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As part of Hunger Month, Mike brought this message to the meeting on November 4, 2001

Scripture Reading:
James 4:1-3

The Getting Machine

Because he was no longer a baby, Alva had plenty of chores to do around the house. Each morning, he went to the henhouse and he gathered up all the eggs. Most of the time, he helped to set the table. And sometimes, he went fishing all by himself.

Without a doubt, Alva had several important milestones behind him. But he was still rather young, and he was small for his age. And so, he was not quite ready for the really hard work that waited for him out in the fields.

You see, in Alva's village, all of the grownups worked the soil. The people of his village pounded the stubborn earth until it yielded. They wrestled a crop from the miserly clay. Alva could imagine a fierce tug of war between the farmers and the unyielding soil.

At the end of the day, Alva's parents and his older sister came home with cracked and blistered hands. Looking at their wounds, Alva knew the earth was ornery. It was mule-stubborn. It would only feed those who could pin it down.

Alva was scared to grapple with the wild earth. It was a fear that breathed down his neck at odd times of the day. It was a fear that crept into his dreams at night.

And then, one day, Alva knew what he had to do. He decided to build a machine. He decided to build a machine with fire in its belly and long metal claws. The machine would never grow tired. With mechanical persistence, it would fight on day and night. Summer and winter, it would fight on.

Even the earth had to rest. Even the earth went fallow in the winter. But Alva's relentless machine would never rest. It would attack the soil until the earth yielded all of its bounty.

Alva's machine would tug at the wheat until the earth became cracked and blistered. The people of his village would never be hungry again.

* * *

Alva built his machine at the edge of the village. He worked for hours and hours each day. Sometimes, the fiery machine would scorch Alva's skin. Sometimes, the jagged metal would tear at his clothes. The work was exhausting and loud and even a little dangerous. But Alva was willing to sacrifice.

The people of the village could see that this machine was Serious Business. As Alva's machine took shape, people stopped to admire it. They could feel the heat inside of it. They could see its gleaming metal arms poised for action.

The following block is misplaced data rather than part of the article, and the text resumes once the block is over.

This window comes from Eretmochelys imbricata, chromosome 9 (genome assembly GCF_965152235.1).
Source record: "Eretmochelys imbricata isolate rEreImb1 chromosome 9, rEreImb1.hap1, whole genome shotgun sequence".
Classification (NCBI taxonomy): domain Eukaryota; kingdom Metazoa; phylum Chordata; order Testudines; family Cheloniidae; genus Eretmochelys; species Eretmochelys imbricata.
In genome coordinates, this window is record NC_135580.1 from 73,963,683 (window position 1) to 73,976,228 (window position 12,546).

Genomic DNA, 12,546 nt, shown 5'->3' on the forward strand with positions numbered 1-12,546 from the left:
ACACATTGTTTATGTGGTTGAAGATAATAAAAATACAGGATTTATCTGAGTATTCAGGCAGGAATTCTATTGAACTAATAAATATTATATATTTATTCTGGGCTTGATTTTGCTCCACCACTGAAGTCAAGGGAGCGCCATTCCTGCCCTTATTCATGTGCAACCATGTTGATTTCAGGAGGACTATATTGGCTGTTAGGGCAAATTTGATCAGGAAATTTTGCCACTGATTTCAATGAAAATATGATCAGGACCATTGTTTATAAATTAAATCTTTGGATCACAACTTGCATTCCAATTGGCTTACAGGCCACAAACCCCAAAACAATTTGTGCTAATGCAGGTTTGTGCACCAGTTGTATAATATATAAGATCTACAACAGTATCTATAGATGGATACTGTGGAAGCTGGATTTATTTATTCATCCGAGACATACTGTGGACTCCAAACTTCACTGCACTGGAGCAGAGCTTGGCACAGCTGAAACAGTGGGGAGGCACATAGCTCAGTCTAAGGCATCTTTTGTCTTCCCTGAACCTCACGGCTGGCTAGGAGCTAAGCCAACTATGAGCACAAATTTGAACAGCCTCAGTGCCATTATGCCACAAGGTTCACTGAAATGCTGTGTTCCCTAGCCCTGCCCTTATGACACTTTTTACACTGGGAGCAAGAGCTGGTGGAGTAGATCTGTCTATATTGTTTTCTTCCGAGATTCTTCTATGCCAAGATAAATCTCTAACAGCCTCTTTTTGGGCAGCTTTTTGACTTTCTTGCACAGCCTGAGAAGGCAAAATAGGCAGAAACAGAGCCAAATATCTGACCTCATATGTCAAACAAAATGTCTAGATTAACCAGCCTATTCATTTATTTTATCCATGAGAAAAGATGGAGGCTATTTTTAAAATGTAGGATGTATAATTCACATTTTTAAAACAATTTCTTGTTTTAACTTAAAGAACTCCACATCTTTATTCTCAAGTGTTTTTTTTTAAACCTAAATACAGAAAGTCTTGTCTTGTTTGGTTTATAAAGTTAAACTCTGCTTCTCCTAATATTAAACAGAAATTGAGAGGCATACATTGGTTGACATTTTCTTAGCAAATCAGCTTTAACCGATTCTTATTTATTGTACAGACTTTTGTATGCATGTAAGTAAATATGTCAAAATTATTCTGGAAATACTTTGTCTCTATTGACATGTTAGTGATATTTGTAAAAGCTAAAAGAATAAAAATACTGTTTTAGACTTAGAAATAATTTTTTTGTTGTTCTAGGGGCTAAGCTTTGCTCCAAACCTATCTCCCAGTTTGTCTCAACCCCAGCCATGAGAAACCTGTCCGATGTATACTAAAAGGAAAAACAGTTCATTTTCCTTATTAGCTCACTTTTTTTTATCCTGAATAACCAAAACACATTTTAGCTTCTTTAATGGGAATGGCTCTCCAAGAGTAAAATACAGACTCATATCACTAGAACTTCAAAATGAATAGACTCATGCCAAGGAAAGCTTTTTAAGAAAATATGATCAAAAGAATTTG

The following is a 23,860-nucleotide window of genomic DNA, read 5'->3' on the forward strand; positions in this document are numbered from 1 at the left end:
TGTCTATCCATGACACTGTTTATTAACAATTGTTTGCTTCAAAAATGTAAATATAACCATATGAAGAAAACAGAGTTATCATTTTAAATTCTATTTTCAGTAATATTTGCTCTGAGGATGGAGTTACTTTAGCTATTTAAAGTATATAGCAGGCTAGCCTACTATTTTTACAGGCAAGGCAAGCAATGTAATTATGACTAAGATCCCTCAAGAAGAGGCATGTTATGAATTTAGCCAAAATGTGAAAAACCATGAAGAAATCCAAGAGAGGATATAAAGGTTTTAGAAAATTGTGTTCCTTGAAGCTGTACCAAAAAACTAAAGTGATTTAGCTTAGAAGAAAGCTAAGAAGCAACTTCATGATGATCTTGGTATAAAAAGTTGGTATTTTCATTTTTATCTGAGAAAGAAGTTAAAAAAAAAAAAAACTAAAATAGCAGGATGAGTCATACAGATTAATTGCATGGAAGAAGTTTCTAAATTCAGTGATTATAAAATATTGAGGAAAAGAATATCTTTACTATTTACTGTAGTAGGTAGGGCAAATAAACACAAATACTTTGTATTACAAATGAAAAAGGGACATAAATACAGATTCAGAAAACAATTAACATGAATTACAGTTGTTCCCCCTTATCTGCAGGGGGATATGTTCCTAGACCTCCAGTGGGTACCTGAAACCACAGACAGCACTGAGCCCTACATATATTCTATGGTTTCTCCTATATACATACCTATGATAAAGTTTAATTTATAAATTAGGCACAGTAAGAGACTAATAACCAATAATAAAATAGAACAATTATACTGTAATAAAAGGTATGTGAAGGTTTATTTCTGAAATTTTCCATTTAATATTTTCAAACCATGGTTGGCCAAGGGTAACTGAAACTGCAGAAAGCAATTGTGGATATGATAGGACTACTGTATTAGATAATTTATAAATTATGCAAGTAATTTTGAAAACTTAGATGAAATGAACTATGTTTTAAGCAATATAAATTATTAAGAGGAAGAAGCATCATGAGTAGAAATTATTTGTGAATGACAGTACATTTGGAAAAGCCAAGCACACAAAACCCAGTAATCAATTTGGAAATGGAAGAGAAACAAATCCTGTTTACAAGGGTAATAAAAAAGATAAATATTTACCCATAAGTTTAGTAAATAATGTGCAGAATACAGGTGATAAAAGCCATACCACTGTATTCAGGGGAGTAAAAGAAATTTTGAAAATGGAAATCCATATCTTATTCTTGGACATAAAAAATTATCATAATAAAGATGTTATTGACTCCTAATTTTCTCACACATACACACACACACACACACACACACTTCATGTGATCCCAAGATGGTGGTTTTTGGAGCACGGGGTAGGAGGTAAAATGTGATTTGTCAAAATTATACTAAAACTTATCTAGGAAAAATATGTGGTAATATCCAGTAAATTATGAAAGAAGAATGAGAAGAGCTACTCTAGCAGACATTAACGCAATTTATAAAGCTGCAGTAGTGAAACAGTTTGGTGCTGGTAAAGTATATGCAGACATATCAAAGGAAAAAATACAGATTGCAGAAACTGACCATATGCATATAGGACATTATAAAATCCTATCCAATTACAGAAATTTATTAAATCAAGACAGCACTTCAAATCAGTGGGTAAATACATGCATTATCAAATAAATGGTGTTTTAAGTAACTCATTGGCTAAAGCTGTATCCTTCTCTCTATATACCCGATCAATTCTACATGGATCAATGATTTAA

The people of the village grew excited. Everyone wanted to donate whatever was needed to complete the machine. Alva accepted hunks scrap metal and rubber tubes, panes of glass and bits of wire. All of this stuff was lying around. It was there the whole time. But only Alva knew how to put all the pieces together. Only Alva knew how to forge a revolution.

* * *

One morning (just like any other), the people of Alva's village trudged toward their work in fields. Alva stopped them with a shout. "Today!" he called, "From this day forth, you will have a machine to work for you."

Seven years had passed, and Alva was no longer a child. He spoke to the villagers as a peer. "Come and see!" he called.

And they came.

The machine stood at the edge of the village like a faithful dog waiting to be let inside. Only this dog was huge. Over the years, it had become the largest thing in the village. It was bigger than the parish church, bigger than the granary. The machine loomed over them like a cliff, like a great wave about to crash on their shore.

There was a network of hollow pipe at the base of the machine. Half-buried in the stubborn earth, these pipes branched off like roots at the base of tree. The pipes zigged and zagged over the uneven terrain and extended toward every horizon.

With his eyes aglow, Alva walked briskly to one of the nearest villagers. He grabbed the woman by her shoulders and steered her to the great machine. "Go on!" Alva encouraged her. "Tell it what you want."

Feeling self-conscious, the woman looked at the machine and then shifted her gaze back to Alva. "What do I do?" she asked.

"Ask it for anything!" Alva replied. "All you have to do is ask."

The villager laughed nervously. Someone in the crowd shouted, "Go on, ask!" Then there was a murmur of approval. Everyone wanted to see the machine in action. It was up to her.